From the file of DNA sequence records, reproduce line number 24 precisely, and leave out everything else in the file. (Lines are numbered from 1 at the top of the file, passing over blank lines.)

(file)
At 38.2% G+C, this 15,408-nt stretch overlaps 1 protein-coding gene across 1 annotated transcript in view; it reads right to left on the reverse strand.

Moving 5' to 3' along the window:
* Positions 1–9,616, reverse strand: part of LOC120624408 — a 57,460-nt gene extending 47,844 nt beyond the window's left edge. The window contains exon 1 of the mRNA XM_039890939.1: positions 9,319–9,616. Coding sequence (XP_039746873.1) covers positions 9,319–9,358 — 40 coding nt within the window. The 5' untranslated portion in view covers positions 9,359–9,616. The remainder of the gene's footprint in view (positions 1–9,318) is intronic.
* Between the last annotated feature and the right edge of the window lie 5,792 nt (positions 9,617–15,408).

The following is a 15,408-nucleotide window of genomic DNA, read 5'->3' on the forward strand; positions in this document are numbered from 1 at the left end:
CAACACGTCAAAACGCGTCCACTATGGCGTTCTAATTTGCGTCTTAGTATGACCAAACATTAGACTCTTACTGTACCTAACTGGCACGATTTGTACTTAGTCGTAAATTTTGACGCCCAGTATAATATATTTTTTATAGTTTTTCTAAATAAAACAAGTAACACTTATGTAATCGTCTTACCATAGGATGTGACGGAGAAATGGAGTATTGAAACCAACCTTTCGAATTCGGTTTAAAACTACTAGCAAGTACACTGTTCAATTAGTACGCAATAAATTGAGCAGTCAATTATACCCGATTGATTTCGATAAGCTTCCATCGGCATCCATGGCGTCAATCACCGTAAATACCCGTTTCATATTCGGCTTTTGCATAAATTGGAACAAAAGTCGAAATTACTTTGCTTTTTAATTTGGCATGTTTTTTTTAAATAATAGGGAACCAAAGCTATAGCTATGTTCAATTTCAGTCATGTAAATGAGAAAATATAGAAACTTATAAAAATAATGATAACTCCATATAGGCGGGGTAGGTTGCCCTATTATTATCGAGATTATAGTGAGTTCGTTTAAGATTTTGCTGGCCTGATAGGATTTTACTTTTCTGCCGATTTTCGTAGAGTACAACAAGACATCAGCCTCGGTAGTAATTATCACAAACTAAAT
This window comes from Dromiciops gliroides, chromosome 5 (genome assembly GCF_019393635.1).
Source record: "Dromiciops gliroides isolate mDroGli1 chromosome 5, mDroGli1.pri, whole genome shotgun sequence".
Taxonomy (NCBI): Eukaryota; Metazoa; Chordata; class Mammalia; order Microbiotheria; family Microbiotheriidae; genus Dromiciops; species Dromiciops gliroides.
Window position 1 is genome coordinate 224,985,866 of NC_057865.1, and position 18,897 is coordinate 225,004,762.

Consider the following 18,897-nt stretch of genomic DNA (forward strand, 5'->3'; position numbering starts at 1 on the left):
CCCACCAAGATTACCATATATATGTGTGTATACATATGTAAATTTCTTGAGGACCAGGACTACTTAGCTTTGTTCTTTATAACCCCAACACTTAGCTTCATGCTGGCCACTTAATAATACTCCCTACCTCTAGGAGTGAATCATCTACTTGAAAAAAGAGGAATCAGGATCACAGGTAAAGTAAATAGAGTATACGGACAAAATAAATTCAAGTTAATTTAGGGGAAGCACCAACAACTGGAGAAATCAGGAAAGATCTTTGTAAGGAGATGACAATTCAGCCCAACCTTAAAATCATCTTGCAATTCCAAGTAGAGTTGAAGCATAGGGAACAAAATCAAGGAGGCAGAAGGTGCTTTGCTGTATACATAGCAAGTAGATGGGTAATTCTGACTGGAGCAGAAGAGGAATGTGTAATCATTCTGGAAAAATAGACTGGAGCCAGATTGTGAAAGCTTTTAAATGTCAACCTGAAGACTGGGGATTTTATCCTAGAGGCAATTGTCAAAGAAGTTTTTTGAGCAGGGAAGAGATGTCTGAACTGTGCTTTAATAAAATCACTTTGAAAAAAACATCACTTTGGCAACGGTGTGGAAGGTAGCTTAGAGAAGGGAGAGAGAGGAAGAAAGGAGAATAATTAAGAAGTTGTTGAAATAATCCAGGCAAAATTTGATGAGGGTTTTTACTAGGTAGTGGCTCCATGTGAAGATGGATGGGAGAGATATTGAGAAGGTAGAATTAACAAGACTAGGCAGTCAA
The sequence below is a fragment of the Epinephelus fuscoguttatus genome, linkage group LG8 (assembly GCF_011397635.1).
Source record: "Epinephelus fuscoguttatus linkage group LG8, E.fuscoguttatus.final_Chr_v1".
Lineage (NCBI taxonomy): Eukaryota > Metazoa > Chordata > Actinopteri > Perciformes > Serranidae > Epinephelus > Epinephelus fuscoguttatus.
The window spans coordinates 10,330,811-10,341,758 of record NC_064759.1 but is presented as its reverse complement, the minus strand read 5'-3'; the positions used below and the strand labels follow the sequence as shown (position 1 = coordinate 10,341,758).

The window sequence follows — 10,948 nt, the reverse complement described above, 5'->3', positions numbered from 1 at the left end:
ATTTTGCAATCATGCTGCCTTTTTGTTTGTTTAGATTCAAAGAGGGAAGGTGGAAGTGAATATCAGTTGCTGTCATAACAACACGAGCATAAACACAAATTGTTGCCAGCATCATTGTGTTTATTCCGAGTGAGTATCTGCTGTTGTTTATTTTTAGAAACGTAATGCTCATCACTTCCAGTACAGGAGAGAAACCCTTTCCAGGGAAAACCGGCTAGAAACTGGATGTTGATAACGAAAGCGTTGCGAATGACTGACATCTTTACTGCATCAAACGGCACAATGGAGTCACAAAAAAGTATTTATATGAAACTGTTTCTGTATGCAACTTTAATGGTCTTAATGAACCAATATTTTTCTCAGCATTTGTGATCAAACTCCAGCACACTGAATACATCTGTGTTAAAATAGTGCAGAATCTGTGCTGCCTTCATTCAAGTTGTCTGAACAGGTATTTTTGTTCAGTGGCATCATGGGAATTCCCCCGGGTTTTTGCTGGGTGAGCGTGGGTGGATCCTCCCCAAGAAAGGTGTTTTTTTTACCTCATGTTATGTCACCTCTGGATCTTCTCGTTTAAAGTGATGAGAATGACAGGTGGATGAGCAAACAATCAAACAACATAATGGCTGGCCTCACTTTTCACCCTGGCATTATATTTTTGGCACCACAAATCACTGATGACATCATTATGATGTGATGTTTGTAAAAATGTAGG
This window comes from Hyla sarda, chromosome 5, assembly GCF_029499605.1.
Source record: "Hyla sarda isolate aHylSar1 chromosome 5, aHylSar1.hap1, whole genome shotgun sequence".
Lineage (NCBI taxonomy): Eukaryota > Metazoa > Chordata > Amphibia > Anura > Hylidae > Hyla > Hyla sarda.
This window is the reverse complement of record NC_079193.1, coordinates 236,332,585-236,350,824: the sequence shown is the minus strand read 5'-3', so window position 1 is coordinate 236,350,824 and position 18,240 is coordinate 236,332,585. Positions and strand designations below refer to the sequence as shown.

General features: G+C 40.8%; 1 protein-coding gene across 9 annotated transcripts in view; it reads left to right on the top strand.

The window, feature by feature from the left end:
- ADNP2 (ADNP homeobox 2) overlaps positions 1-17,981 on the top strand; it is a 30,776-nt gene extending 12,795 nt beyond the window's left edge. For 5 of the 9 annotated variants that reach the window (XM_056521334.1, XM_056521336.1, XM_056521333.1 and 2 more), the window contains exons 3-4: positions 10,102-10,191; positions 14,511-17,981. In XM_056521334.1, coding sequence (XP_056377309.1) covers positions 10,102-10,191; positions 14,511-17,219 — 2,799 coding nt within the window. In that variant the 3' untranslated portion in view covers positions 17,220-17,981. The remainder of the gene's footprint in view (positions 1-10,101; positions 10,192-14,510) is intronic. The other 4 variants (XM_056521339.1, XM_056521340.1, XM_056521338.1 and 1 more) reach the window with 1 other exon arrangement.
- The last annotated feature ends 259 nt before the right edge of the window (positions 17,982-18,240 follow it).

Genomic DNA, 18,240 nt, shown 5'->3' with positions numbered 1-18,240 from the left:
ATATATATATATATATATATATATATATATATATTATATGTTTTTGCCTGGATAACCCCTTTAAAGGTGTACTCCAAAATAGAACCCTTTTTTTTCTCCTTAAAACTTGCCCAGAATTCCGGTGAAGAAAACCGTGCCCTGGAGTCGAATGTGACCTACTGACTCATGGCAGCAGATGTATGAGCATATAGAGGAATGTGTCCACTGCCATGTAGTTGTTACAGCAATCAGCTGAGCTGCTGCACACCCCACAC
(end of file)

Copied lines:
The window, feature by feature from the left end: